From a hobbyist perspective:
I just picked up a toaster oven with a convection bake mode, no mods at all. The convection bake mode is important, as it more evenly distributes the temperature in the oven which prevents hot spots from frying components or cold spots from forming cold solder joints. I have used older toaster ovens, and they work just fine for hobbyist work, but if you're going to pick up a new one then spend the extra $10 or so to get convection.
I have successfully reflowed many boards with different ICs and have never had an issue. I can't remember the specifics, but I usually give it roughly 90 seconds to come to a "warm-up" temperature, then jack it up to my final baking temperature (I think it spends about a minute or two in that phase). Check your datasheets to make sure your components can handle whatever temperature your solder paste melts at, and for how long. I pretty much eyeball it when I first do a board of a given type to see when different parts reflow based on the amount of solder paste I use, but it's all been pretty similar in my smallish projects.
As far as templates/stencils go, I don't bother unless I have lots of fine-pitched ICs. Get yourself a solder paste kit with a syringe and different tips, and play with those (I used this one from Celeritous: http://www.celeritous.com/estore/index.php?main_page=product_info&products_id=47 there's also a lead-free version). All you need is a sufficient blob of solder paste, surface tension really does 90% of the work if you don't put too much on. I figured out "how much" through trial and error on a few spare boards.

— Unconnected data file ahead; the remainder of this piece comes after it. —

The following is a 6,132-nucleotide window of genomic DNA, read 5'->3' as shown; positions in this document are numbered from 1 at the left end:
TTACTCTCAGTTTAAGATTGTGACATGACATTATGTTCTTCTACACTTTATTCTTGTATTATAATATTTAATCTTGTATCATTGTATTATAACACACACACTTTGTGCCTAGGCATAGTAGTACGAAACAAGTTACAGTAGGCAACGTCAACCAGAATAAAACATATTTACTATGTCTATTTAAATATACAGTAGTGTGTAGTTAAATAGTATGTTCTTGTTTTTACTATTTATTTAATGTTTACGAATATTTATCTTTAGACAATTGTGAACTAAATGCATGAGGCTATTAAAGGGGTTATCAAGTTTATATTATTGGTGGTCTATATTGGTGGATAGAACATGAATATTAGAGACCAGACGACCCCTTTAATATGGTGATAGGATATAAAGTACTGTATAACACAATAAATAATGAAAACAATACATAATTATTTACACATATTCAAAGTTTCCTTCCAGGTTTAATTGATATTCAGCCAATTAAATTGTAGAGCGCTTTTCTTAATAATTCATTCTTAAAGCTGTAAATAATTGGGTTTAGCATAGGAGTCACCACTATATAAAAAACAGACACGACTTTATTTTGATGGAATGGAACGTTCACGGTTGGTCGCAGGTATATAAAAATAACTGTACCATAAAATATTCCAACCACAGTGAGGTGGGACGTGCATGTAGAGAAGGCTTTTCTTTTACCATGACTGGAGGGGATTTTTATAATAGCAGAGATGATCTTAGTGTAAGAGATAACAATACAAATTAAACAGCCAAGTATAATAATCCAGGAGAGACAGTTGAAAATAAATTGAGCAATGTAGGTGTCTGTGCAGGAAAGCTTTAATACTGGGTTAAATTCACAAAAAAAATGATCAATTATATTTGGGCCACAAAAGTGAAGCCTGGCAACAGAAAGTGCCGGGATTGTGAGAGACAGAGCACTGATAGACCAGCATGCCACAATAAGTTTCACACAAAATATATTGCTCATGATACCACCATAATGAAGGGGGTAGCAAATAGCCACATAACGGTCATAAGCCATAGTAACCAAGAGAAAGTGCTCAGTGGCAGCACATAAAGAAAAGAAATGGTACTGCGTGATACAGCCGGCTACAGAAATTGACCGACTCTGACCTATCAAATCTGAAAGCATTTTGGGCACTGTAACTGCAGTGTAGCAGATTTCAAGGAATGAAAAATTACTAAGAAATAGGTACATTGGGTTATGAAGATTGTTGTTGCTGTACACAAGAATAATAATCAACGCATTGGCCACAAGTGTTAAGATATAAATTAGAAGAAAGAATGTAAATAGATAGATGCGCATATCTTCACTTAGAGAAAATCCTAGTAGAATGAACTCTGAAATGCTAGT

I think if you're not trying to sell stuff and you're not working with sensitive components, no mods are required. In my experience, components are pretty darn robust all things considered, and nothing beats the learning process of watching solder paste reflow on some old boards (and SMT components, if you have some to spare). You'll know when you really need to address the issues you brought up.